field (biomed, behavioral, other), non-R&D employment within broad Ph.D. field, employment outside of broad Ph.D. field, out of labor force or unemployed (combined), leaving the country, retirement, and death. All of the biennial transition proportions were obtained by 2 year age group by broad Ph.D. field, and by sex. The survey observations (i.e., people) in one set of biennial transitions are often the same people in subsequent sets (though older). 4

Another data ingredient for the life tables is the distribution of states (same as above) of “new entrants to the SDR” for SDR waves 1975-1991, again by age, sex, and Ph.D. field. These are used as estimates of numbers of new Ph.D.s in each survey year.

These transition data sets constructed by NRC staff were transformed into proportions to be used as input into a Multistate Life Table program (Tiemeyer and Ulmer, 1991). Initial work involved explorations of data quality, sample sizes, and the stability of rates over time. To have large enough sample sizes for (what we would hope to be) reliable estimates of sex differences in career patterns as well estimates of how the career patterns have changed over time, it was necessary to aggregate the data into three broad time periods (as opposed to looking at a larger number of time periods): 1985-1991, 1979-1985, 1973-1979.

Projection Models

Life table construction begins by calculating a matrix containing the proportion of individuals exiting an origin state for each possible destination state between ages x and x+2 (in our case). This matrix is called Mx.

Our projection models hold the population of those employed “in field” to some constant growth rate. The following algorithm is used:

  1. Survive the current specified Ph.D. population forward 2 years.

  2. Calculate the number of individuals employed “in field”.

  3. Calculate the differences between the target “in field” population and the number “in field” in the survived current population. This yields the number of new entrants needed to increase the “in field” population to its target size.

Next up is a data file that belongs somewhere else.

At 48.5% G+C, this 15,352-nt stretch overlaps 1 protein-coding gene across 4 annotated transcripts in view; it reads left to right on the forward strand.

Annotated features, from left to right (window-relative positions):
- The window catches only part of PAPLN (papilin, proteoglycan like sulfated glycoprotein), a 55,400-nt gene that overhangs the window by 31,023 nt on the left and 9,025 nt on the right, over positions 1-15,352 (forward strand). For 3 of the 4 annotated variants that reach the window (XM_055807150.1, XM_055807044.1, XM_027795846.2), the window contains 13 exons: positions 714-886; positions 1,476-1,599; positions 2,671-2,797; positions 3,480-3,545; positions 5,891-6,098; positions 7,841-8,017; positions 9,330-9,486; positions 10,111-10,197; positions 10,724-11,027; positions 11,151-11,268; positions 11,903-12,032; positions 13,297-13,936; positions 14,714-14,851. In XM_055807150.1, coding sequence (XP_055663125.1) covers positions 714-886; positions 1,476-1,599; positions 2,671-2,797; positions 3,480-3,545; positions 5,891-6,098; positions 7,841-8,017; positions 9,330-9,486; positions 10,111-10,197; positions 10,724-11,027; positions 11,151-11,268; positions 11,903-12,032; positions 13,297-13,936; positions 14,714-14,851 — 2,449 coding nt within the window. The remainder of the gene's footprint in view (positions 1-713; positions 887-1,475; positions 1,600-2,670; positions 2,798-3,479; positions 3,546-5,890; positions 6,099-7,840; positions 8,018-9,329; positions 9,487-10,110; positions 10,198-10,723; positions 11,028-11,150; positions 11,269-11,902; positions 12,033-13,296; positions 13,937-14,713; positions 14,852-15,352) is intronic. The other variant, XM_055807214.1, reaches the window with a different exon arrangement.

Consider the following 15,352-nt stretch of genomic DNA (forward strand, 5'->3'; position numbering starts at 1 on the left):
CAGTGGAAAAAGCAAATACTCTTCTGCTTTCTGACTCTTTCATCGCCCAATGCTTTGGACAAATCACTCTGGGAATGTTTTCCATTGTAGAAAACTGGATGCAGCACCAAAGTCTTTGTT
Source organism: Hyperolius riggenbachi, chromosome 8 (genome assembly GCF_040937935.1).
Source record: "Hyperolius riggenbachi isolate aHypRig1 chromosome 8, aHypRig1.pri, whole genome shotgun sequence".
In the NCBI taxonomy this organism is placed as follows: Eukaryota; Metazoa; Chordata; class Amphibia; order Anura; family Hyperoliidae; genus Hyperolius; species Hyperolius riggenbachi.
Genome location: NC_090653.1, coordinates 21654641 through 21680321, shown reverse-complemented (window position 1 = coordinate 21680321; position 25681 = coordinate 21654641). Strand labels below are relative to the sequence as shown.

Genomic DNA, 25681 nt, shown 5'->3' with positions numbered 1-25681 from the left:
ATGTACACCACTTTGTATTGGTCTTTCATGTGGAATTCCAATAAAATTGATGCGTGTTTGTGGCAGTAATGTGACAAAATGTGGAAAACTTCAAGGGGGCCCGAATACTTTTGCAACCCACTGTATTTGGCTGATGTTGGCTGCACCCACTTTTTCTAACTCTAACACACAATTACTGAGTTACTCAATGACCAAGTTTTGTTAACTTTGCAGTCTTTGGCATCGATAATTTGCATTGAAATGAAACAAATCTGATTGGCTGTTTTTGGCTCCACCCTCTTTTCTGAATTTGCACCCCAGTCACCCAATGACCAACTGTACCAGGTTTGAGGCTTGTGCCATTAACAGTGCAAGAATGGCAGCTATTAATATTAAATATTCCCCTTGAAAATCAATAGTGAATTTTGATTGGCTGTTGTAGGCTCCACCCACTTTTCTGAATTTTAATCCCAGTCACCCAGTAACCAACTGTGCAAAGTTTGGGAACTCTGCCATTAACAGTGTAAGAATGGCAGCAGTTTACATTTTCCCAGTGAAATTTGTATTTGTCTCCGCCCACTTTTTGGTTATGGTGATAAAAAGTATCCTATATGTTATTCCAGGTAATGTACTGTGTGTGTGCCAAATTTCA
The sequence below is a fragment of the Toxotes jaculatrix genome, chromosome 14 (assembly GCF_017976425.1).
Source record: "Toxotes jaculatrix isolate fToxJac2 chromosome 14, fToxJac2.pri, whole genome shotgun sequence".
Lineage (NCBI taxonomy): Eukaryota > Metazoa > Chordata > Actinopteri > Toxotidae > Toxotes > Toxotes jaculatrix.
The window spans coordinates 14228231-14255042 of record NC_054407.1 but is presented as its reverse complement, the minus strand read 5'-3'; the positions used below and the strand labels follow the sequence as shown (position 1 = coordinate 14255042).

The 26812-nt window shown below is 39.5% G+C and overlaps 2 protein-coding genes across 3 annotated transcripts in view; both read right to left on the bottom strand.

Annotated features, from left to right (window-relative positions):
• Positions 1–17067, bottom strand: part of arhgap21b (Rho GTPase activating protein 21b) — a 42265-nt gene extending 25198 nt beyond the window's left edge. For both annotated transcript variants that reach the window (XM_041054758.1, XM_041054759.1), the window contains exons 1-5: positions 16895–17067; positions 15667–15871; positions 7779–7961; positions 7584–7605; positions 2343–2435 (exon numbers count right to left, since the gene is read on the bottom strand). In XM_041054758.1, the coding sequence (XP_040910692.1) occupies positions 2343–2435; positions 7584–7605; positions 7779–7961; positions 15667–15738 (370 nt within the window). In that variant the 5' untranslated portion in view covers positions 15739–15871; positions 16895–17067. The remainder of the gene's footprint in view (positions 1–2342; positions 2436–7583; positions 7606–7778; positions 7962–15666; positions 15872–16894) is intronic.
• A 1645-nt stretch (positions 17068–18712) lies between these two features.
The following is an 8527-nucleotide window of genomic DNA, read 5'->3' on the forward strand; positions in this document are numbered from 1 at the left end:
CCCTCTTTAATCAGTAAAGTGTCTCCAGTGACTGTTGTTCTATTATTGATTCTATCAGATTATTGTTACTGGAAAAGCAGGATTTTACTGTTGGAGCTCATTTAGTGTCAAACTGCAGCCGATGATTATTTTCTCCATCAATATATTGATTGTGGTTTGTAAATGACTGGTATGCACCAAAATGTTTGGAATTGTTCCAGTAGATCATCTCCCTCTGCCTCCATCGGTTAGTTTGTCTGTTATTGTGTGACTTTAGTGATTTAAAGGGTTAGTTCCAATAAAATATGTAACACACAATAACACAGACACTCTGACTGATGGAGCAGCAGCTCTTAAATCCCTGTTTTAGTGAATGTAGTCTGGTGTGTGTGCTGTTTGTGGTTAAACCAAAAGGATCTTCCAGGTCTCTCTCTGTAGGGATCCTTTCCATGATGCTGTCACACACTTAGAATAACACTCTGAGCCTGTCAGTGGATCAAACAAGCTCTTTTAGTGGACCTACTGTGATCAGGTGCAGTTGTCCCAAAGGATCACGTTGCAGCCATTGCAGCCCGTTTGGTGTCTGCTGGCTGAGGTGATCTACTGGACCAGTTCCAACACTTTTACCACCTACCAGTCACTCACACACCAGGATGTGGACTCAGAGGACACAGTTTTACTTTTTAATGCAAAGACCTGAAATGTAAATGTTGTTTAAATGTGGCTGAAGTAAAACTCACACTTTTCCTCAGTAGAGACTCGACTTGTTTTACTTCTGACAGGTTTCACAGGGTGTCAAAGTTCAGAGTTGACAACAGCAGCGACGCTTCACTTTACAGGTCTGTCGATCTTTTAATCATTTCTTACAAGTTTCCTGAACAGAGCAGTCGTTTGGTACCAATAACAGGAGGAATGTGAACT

4. Divide the result of (3) by the proportion of new entrants who enter an “in field” employment state on receiving their Ph.D..

  5. Use the result of (4) as the number of new entrants who would have had to enter the population between year y and y+2 to attain the target “in field” population. Add these individuals into the life table, distributed approximately by age and destination state.

Let Nx,y represent the number of individuals in the specified Ph.D. population in each employment state at age X for a given year Y. Nx,y is a k by k matrix, where k equals the number of states in the model. The columns indicate origin states (in the base year) and the rows destination states. So Nx,1995[4,1] would equal the number of people who were in the 4th state (out of field employment) in 1995 who were in the 1st state (in field post-doc) in 1991. For the base year, the off-diagonal elements of Nx,1991 are all 0 and the ondiagonal elements are equal the number of individuals age X in 1991 in the specified Ph.D. population in each employment state.

Let N-x,y represent the number of individuals in each state (by origin state in 1991) in year y, BEFORE new entrants between year y and y-2 are added into the life table. Then N-x,y is given by:

Let F1991 represent the total number of individuals in the specified Ph.D. population employed “in field” in year 1991. Then F1991 is given by:

where x represents age, o represents origin of state, d represents destination state, Nx,1991[o,d] represents the dth row and the oth column of Nx,1991' and where states 1 through 3 represent the employed “in field” states.

Let F-y represent the total number of individuals in the specified Ph.D. population employed “in field” in year Y who were in the specified Ph.D. population (although not necessarily employed “in field”) in year Y-2. Then F-y is given by:

Let G represent the assumed 2-year growth rate for Fy. Then the target employed “in field” population size for any given year is:

Target “In Field” Population Size (y) = F1991 · (1+G)y·1991

Let Dx represent the proportionate distribution by age and state of new entrants to the specified Ph.D. population over the two year period between Y and Y+2. Dx is a 1 by k vector with each column representing the proportion of all new entrants who are age X who enter that state on receiving their Ph.D. Summing Dx across all ages and states should equal one.

Finally, let R represent the proportion of all new entrants who enter an “in field” state on receiving their Ph.D. Then R is given by:

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